If you haven’t listened to any songs by Primus (Claypool’s main project), you may still recognize them from the theme song of “Southpark.” Les Claypool is an extremely technical bassist who is most famous for his use of “slap” bass. He is an innovator in the progressive genre and has written some of the most difficult basslines I have ever heard. Primus gained significant attention over the years despittheirre unconventional sound. This is partly thanks to Les Claypool’s bass-playing and creative songwriting abilities.

Best bass line: “Jerry Was A Race Car Driver”

This is no easy bass line to play. Les Claypool incorporates tapping, harmonics, slapping, and multi-string bass chords in his bass part, which is a tribute to his insane bass skills.

6. Bootsy Collins | Parliament/James Brown

Bootsy Collins is a very influential bass player and RnB/Funk musician who has played with countless artists, including James Brown, Buckethead, Silk Sonic, Snoop Dogg (who also happens to be his nephew). Bootsy Collings pioneered slap bass and was a master of funky bass grooves. Despite his eccentric physique, he plays bass with discipline.

Best bass line: Give Up The Funk (Tear The Roof Off The Sucker)

Bootsy Collins showcases his groove and bass skills in this song without taking away from the rest of the song. After hitting the root perfectly in time, Collins follows the “We need the funk, give up that funk” melody while adding iconic funky bass-heavy fills.

5. Victor Wooten | Victor Wooten

If anyone ever says that bass doesn’t sound good as a lead instrument, show them Victor Wooten. He transformed the way modern bass playing is looked at and has innovated a lot with his playing style. Wooten is a very versatile bass player that primarily records his solo work but has also featured on other artists’ records. His style is best described as a mix between funk and progressive.

Best bass line: U Can’t Hold No Groove (If You Ain’t Got No Pocket)

The dynamics and technicality of this song are impressive, to say the least. Although the entire song is essentially a bass solo, Victor Wooten doesn’t play notes for the sake of playing them. He holds the melody, rhythm, and lead in this song all at once. He also plays some very unique bass chords and riffs in this song. At certain points, you may think you hear a guitar solo, but in fact, it is Wooten soloing high on the fret.

4. Larry Graham | Sly and the Family Stone

Larry Graham is another iconic funk bassist on my list of best bass guitarists. He holds the groove and delivers deep thumping bass lines that will definitely make you want to get up and dance. Larry Graham was oe of the first bass players to use the “slap and pop” technique that was later used by countless bass legends.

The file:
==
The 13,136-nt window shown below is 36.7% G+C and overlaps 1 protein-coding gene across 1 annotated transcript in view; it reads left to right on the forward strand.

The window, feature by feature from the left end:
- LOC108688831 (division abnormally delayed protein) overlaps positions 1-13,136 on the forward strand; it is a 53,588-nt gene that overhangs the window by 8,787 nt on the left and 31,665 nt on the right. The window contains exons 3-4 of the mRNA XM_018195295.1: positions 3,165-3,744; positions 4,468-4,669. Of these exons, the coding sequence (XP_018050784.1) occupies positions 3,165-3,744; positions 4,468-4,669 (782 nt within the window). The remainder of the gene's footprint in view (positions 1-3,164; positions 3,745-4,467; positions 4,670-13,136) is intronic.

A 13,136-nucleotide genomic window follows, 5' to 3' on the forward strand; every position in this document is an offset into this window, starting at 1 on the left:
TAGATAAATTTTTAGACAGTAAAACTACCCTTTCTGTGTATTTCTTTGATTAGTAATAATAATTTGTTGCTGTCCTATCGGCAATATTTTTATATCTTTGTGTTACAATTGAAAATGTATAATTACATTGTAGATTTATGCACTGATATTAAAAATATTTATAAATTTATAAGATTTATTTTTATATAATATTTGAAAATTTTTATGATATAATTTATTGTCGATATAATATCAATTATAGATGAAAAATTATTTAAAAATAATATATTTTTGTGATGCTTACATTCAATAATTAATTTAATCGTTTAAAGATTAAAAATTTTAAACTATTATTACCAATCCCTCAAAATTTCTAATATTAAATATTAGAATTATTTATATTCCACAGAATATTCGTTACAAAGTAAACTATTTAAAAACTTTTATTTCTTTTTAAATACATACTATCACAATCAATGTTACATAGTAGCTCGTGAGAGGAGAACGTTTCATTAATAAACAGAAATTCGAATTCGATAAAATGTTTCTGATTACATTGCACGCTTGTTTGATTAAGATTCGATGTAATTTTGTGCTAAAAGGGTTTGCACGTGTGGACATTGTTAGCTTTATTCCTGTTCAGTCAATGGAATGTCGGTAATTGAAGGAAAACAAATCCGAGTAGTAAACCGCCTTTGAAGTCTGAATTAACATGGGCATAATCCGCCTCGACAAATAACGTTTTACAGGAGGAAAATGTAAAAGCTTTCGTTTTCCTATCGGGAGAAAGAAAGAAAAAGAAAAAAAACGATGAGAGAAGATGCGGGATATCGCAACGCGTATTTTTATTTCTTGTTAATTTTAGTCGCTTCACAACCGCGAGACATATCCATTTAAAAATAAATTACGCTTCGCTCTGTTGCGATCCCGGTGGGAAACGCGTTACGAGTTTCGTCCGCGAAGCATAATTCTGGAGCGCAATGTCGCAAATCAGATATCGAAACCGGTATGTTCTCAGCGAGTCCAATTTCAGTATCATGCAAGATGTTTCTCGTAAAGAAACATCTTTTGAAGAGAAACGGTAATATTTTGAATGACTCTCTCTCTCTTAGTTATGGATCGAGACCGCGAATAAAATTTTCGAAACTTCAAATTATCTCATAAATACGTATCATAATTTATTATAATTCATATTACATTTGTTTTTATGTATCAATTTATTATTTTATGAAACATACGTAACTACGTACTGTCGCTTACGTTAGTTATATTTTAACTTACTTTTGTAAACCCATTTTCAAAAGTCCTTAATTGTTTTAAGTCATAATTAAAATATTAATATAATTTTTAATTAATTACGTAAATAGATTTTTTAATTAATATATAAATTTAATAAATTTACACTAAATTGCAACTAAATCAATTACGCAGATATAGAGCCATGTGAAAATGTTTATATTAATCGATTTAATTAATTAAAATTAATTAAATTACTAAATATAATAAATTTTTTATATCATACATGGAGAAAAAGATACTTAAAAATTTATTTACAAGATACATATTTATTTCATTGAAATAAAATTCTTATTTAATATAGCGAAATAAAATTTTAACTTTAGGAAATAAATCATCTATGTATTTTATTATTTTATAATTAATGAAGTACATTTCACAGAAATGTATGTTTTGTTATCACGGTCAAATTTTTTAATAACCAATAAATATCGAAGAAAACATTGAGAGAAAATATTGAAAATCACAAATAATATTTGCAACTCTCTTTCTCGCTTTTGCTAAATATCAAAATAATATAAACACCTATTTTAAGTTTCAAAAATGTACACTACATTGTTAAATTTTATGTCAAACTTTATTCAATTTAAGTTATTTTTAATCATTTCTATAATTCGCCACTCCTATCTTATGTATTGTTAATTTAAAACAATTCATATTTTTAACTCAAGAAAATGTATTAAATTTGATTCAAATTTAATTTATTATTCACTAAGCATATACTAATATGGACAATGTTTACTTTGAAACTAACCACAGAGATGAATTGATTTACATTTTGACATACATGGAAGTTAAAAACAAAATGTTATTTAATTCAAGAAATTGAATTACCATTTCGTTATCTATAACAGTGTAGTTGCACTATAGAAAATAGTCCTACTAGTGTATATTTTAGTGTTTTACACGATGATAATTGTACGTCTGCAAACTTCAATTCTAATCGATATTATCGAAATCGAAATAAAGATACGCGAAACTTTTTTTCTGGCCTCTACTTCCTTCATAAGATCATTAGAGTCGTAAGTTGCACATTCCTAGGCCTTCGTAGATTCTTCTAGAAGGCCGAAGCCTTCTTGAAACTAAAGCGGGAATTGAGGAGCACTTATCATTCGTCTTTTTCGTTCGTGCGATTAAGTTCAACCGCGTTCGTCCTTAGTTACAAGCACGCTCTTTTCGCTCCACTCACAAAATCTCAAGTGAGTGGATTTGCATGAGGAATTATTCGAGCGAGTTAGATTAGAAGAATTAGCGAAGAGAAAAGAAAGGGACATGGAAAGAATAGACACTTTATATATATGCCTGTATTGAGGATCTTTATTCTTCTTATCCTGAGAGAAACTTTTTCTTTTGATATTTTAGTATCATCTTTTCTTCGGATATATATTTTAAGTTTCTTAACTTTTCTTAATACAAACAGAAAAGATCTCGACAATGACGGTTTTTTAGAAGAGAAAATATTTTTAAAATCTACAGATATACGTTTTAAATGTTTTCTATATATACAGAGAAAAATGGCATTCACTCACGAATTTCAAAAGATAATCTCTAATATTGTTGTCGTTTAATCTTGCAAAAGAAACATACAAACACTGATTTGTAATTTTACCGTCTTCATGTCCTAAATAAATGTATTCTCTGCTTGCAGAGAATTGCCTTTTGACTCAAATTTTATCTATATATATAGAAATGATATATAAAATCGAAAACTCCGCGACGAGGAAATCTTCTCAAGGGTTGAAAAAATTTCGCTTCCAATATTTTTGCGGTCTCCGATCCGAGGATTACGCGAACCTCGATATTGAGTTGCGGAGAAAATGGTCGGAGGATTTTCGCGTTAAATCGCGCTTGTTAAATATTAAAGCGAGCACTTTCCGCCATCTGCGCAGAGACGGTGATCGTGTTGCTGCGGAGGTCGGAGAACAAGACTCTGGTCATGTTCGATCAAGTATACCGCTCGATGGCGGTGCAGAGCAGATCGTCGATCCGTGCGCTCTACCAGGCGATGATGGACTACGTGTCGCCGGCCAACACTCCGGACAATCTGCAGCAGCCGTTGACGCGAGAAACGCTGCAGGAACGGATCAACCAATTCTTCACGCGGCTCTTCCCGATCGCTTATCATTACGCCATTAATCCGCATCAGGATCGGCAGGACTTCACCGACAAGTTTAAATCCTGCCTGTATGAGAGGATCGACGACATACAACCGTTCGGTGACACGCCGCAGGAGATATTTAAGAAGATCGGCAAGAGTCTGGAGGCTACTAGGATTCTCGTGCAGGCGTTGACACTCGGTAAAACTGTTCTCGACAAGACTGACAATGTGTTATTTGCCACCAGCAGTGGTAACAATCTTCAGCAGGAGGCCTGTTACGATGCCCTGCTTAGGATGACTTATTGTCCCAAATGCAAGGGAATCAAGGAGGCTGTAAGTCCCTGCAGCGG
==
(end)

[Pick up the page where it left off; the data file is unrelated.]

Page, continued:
Best bass line: “Sly & The Family Stone – Thank You (Falettinme Be Mice Elf Agin)”

The punchy funk bassline in this classic song is very catchy. Graham shows off his “slap and pop” style and stays perfectly in synch with the drummer, this riff tics all the boxes for a great bassline.

3. Geddy Lee | Rush

Geddy Lee is another amazing bassist who was also the lead singer of the band Rush. However, some of the band’s most popular songs were instrumentals. Each member of Rush was an amazing instrumentalist, and Geddy Lee is no exception. He plays loudly and has an intense punch to his tone. His melodic and technical bass playing makes up for the fact that Rush is a 3-piece band.

Best bass line: “YYZ”

“YYZ” is one of Rush’s masterpieces and a piece of music that allows all 3 members of the band to show off. Everything from Lee’s unison riffs with Alex Lifeson to the melodic bassline is incredible.

2. James Jamerson

James Jamerson has played on an unbelievable amount of number-one hits. He was an uncredited bass player for essentially every Motown record between 1960-1971, and recorded with artists like Stevie Wonder, The Supremes, Marvin Gaye, The Four Tops, Gladys Knight, and many more. He was an integral part of the Motown genre and has influenced countless rock, funk, jazz, and soul bassists.

Best bass line: “For Once In My Life”

This melodic bass line walks around the fretboard, complimenting Stevie Wonders’s vocal part and locks in perfectly with the drums. This is a perfect example of Jamerson’s pivotal bass playing style.

And the best bass player of all time is drum roll (bass roll?) please….

1. Jaco Pastorius | Jaco Pastorius

Jaco Pastorius was a true explorer. In my opinion, he is the best bass player of all time because of his creativity, technical ability, and groove. He ticks all the boxes when it comes to being a great bass player. Jaco Pastorius and his iconic fretless Fender Jazz bass (“bass of doom”) brought us a unique blend of jazz and funk. He was a true musical genius that constantly experimented with sound and almost always served as the centerpiece melodic instrument in his projects.

Best bass line: “Come On, Come Over”

This is by no means the most technically impressive bass line by Jaco Pastorius, but the groove and precision is unbeatable. The main 16th-note riff is simple yet catchy and compliments the song well. Yet, the bass solo is a fast-paced, complex gem that shows off Jaco Pastorius’s insane playing ability.

If you think there is a bassist I am missing or have any questions about your bass playing career, feel free to reach out, I am always happy to help!